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By John Lichman | April 30, 2010

High school is the perfect breeding ground for all of your mixed metaphor and genre twists. Thanks to “Brick” and “Better Luck Tomorrow” we know noir can still shuffle the hallways, “Carrie” ramps up social anxiety to a psychic slaughter and “Clueless” proves even Shakespeare can shine through a hapless Valley Girl.  Without further ado, let’s welcome “Beware The Gonzo” to this fun category when it comes to marrying the terse world of journalism to the equally unstable idea of raging hormones and social pecking order. 

Eddie ‘Gonzo’ Gilman (Ezra Miller) is the school’s counter-culture prophet, the son of a radical lawyer (Campbell Scott) and a worrying mother/cameo (Amy Sedaris), that plans to expose the seedy underbelly of the ever-important world of high school life. Inevitably, Gonzo runs afoul of preppy school paper editor Gavin (Jesse McCartney) and decides to start his own paper–later convinced to make a web supplement by Evie (Zoé Kravitz) so the people can interact with them. 

It’s hard to not like Bryan Goluboff’s first directorial effort, especially if you can still remember taking things like the high school paper so incredibly serious (nerd disclosure: I did the same thing.)  Gonzo’s own shift is as subtle as puberty from his start as a shabby conspiracy theorist with loose ties (literally) that thinks there’s more to his high school than it seems. Being de facto leader of the assembled group of outcasts with an ear to the ground, he’s right; no one acknowledges the nerds, the girl with a neck brace or the Chinese girl who others assume she can’t understand English since she’s the sole Chinese girl at the school. From there he’s reborn as charismatic cult leader to expose the flaws of the popular kids while embracing the nerds (a full-page spread on “The Jimi Hendrix of The Triangle” anyone?)

“Gonzo” centers itself on the high school crowd’s own cultural influences—an unattributed quotation of Ernesto Zapata leads Gonzo to ask, “Did I just make that up,” before his father nonchalantly corrects him—and the interpretations taken from them, such as Gonzo’s acceptance of his new role after a rally, he adopts a fusion hairstyle of Hunter S. Thompson and Dustin Hoffman playing Carl Bernstein. It’s cute, by the numbers and self-serious enough that watching the implications of a wallflower being a gossip queen is darkly funny on a few levels. Even when Gonzo must inevitably pay for his words and actions, his first reaction is to Google “Famous Apologizes,” leading him to “” featuring former New York Governor Elliot Spitzer and former President Bill Clinton. Whether or not these are subtle moments at meta-humor for today’s high school student or the easiest way out are up for your interpretation, dear reader.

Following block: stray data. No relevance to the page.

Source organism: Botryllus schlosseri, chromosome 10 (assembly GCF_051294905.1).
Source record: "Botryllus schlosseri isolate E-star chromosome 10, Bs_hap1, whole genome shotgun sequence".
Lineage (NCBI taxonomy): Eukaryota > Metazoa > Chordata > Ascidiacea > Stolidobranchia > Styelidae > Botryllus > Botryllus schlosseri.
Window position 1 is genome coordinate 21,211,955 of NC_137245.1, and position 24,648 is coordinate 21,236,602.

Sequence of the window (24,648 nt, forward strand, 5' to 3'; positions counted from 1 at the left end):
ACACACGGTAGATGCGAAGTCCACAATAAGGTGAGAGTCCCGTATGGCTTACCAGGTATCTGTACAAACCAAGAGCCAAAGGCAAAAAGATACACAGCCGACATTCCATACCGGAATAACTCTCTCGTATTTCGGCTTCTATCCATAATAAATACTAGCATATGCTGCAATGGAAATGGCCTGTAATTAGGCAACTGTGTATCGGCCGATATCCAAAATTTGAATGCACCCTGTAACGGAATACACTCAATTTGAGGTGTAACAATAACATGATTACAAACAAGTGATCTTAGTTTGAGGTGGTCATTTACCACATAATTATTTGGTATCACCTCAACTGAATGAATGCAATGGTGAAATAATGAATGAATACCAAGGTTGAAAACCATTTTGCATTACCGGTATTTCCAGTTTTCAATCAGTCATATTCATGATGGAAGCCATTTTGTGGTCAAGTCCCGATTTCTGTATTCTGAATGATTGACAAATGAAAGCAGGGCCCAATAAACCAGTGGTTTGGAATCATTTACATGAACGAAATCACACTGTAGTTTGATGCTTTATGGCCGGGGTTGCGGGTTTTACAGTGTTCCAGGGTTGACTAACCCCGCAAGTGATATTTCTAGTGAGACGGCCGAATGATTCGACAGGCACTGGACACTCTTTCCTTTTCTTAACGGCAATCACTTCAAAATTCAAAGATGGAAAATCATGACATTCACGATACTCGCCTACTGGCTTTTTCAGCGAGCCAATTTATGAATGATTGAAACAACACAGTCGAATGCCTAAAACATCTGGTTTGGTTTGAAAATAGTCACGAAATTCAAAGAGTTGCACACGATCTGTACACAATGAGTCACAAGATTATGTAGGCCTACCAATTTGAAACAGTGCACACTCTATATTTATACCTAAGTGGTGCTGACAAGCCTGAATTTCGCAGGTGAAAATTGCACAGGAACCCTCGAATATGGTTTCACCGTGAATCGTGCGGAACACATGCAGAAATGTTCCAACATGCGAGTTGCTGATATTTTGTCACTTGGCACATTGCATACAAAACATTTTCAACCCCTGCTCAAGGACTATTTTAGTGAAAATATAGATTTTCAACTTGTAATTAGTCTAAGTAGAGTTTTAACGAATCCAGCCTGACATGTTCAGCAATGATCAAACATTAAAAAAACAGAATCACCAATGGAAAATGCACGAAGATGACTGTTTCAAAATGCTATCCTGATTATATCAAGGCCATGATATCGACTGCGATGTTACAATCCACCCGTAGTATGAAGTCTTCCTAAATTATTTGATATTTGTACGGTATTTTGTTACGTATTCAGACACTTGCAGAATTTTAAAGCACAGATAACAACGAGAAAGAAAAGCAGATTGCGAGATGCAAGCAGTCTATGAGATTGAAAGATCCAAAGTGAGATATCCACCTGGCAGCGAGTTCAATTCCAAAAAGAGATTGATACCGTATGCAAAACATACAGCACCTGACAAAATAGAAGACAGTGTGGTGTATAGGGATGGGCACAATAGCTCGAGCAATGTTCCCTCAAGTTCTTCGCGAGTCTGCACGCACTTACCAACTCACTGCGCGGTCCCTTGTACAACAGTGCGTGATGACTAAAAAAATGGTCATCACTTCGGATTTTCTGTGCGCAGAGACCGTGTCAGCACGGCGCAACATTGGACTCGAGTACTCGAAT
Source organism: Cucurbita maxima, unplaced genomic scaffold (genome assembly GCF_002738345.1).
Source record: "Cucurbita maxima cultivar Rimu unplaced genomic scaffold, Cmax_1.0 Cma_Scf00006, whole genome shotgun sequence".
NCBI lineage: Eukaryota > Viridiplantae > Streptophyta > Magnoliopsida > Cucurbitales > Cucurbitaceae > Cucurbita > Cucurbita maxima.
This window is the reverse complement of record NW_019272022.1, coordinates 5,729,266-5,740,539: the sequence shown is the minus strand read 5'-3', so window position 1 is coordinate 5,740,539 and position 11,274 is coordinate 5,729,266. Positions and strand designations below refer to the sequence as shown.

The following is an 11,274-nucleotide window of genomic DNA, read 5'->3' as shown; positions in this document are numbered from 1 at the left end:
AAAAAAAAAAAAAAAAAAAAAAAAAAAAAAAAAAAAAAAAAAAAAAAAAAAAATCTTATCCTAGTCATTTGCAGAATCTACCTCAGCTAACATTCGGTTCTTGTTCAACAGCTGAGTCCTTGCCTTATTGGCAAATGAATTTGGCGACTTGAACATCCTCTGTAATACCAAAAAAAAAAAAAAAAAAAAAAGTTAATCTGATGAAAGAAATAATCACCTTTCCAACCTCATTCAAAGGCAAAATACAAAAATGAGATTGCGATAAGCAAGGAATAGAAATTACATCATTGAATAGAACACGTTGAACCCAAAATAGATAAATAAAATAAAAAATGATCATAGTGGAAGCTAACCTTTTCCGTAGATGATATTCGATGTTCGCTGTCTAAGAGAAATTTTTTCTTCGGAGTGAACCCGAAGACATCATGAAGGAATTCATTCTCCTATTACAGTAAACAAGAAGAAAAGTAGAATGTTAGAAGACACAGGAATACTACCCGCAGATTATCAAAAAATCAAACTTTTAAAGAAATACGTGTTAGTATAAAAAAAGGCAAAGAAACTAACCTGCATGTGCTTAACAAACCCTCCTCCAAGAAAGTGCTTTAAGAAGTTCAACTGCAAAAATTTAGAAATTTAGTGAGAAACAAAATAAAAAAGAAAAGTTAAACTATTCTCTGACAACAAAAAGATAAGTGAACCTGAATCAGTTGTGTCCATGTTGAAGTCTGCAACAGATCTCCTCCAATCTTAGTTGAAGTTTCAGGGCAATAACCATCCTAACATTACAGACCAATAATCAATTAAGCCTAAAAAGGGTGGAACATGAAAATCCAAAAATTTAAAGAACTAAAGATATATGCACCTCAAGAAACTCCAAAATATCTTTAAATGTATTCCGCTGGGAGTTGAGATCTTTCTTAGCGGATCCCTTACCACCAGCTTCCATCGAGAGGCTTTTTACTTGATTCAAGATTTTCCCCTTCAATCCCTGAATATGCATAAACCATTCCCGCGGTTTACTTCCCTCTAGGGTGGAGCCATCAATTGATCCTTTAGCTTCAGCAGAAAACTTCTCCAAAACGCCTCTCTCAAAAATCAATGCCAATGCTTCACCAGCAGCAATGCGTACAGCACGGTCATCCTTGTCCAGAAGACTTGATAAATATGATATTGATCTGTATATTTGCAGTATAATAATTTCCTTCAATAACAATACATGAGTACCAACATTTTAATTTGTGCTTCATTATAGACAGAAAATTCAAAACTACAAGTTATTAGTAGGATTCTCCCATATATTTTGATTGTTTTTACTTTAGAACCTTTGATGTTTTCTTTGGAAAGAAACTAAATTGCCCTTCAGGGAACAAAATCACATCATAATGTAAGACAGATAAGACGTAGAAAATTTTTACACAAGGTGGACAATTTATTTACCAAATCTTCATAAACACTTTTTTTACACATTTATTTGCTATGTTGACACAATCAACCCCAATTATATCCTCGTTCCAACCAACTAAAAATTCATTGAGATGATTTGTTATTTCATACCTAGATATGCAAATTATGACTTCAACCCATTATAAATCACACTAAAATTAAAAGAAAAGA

But so much in Goluboff’s film seems to be forgotten in the final cut: why does one of Gavin’s friends seem overly excited to photograph him in a singlet and keep putting his arm around him? How does a relationship blossom between two of Gonzo’s nerdy crew after just two shots of awkward fidgeting? Does it matter?

Yes and no. The ability to split “Gonzo’s” reading is a dangerous one. You can see a fun high school story, or you can be a jaded media junkie and track your own progression with disillusionment and pouring over website statistics; Evie, after throwing a cold question onto their site, remarks with unusual joy: “We have seven hits!” If any webmaster or analytic analyst said that at a job, they’d be thrown out a window for showing the faint sign that was a positive.

So take the film’s advice: beware the gonzo, stay for the between-the-line readings and make sure to tip your journalist.

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